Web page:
Why you should use a vertical Taskbar/Dock

For a few, it may sound weird. For others, it may even make them think whether the writer of this article was okay. So would I, a couple of months ago. But as I had nothing better to do, I gave it a go. Maybe I would switch back to the traditional layout again. The thing is, I never did. I fell in love with essentially a bunch of pixels vertically stacked on the left of my computer screen, it felt needless to switch back. This is why:


Do the math, for any traditional monitor, be it your 12" ultrabook or a glorious 48" Ultrawide PC, every modern screen is landscape-oriented, and no, this is not including those of you who are using a vertical monitor, sorry. But a vertical taskbar will take up considerably less screen real-estate, fewer pixels, and in short, give you more room to work with.


For what most of us do on our machines, the software almost always utilizes more vertical screen, and while using a landscape taskbar, it will cause the taskbar to cut through your content, limiting screen estate significantly. A good example would be while simply reading articles, like this one, if you’re on your computer and using a horizontal taskbar, look at how the taskbar cuts the content at the very bottom:

Whereas a vertical taskbar would only cut across the white space to the left.

Screenshot of a vertical taskbar
Screenshot of a vertical taskbar

This will apply to almost every application one has on the computer, exceptions include viewing timelines while editing videos, and gaming, and perhaps more, however the number is surely less than what the horizontal taskbar cuts through. For these scenarios, you might as well enter full-screen mode anyway, to take up all that screen.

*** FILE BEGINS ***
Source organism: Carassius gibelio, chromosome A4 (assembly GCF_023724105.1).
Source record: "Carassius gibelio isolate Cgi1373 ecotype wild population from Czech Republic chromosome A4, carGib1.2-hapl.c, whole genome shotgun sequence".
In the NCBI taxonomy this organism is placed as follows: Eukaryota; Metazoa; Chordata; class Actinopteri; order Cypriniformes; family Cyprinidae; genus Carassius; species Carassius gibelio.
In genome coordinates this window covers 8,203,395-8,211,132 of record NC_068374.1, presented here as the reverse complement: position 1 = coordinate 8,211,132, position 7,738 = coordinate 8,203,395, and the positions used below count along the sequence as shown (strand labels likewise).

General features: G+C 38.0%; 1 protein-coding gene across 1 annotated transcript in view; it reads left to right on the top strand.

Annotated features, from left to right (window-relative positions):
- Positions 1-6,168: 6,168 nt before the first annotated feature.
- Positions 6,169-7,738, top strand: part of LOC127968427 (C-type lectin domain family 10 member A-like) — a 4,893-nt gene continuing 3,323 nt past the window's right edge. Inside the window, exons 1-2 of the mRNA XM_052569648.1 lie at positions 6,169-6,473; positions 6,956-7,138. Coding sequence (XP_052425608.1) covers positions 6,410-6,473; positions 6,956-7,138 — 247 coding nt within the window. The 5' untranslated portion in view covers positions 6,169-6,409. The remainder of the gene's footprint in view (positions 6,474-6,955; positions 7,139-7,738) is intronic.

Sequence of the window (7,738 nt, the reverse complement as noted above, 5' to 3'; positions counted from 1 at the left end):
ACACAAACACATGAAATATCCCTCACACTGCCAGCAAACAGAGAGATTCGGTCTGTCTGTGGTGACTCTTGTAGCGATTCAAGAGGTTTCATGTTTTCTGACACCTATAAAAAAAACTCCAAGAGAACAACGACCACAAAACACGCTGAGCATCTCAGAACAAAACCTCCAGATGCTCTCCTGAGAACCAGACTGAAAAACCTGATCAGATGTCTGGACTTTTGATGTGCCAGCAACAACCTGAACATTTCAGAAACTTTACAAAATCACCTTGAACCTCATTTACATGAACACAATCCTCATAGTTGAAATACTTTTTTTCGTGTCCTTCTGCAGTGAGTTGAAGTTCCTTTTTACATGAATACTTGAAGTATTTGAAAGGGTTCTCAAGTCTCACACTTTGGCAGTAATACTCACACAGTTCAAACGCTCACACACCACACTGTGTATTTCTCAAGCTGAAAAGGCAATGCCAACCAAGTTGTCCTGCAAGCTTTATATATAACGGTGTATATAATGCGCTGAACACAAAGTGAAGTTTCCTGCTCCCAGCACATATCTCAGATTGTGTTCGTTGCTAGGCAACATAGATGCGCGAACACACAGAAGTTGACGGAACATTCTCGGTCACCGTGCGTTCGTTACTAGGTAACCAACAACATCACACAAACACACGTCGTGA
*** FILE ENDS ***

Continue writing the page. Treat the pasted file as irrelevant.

If you use labels often, you’ll find it comically simpler to use the taskbar in a vertical layout. But also, you’ll need to set it to auto-hide too, but for what it’s worth, I absolutely recommend it. With tons of windows open, suddenly, the labels get increasingly difficult to read, after a point, they even cut off, and then there is little point to them being present.

Screenshot of a horizontal taskbar
Screenshot of a horizontal taskbar

But when you keep the taskbar on the left, stretch it out really wide, and set it to auto-hide, they get really simpler to read.

Screenshot of a vertical taskbar
Screenshot of a vertical taskbar

This may look ridiculous, but since the taskbar auto hides, you are returned with your screen looking just normal, and even more, as you can see above, there is plenty more space for even more windows to open!

Also, it is much more natural to read, mostly because we read everything from left to right and when stacked upon each other, you can quickly locate the application of choice at a glance.

You’ll get used to it

Not necessarily a reason, but it really is not as bad as many might imagine. The worst thing that could happen, is that you might want to switch back, but be sure to only after using it for at least 5 hours, after which, it might not be that daunting anymore.

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A Student, Tech Enthusiast, Graphic Designer, Marvel Fanatic